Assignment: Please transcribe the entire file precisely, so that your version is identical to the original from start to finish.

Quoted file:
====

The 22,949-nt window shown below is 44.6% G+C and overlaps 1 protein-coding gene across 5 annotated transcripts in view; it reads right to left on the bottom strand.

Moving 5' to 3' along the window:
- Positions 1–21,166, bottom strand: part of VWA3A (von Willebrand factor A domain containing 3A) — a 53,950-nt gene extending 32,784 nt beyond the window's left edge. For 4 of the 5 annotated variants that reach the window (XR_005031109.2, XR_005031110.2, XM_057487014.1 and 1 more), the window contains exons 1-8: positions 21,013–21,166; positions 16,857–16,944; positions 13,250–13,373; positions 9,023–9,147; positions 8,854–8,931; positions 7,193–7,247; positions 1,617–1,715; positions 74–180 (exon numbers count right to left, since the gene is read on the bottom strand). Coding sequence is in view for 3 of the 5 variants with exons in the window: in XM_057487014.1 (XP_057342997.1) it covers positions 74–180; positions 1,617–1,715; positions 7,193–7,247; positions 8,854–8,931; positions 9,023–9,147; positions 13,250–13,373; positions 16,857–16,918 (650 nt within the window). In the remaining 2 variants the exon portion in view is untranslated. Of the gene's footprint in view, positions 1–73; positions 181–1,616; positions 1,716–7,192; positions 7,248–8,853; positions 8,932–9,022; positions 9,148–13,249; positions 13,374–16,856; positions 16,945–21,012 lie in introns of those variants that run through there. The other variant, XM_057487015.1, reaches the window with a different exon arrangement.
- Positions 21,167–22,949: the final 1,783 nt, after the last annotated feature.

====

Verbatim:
The 22,949-nt window shown below is 44.6% G+C and overlaps 1 protein-coding gene across 5 annotated transcripts in view; it reads right to left on the bottom strand.

Moving 5' to 3' along the window:
- Positions 1–21,166, bottom strand: part of VWA3A (von Willebrand factor A domain containing 3A) — a 53,950-nt gene extending 32,784 nt beyond the window's left edge. For 4 of the 5 annotated variants that reach the window (XR_005031109.2, XR_005031110.2, XM_057487014.1 and 1 more), the window contains exons 1-8: positions 21,013–21,166; positions 16,857–16,944; positions 13,250–13,373; positions 9,023–9,147; positions 8,854–8,931; positions 7,193–7,247; positions 1,617–1,715; positions 74–180 (exon numbers count right to left, since the gene is read on the bottom strand). Coding sequence is in view for 3 of the 5 variants with exons in the window: in XM_057487014.1 (XP_057342997.1) it covers positions 74–180; positions 1,617–1,715; positions 7,193–7,247; positions 8,854–8,931; positions 9,023–9,147; positions 13,250–13,373; positions 16,857–16,918 (650 nt within the window). In the remaining 2 variants the exon portion in view is untranslated. Of the gene's footprint in view, positions 1–73; positions 181–1,616; positions 1,716–7,192; positions 7,248–8,853; positions 8,932–9,022; positions 9,148–13,249; positions 13,374–16,856; positions 16,945–21,012 lie in introns of those variants that run through there. The other variant, XM_057487015.1, reaches the window with a different exon arrangement.
- Positions 21,167–22,949: the final 1,783 nt, after the last annotated feature.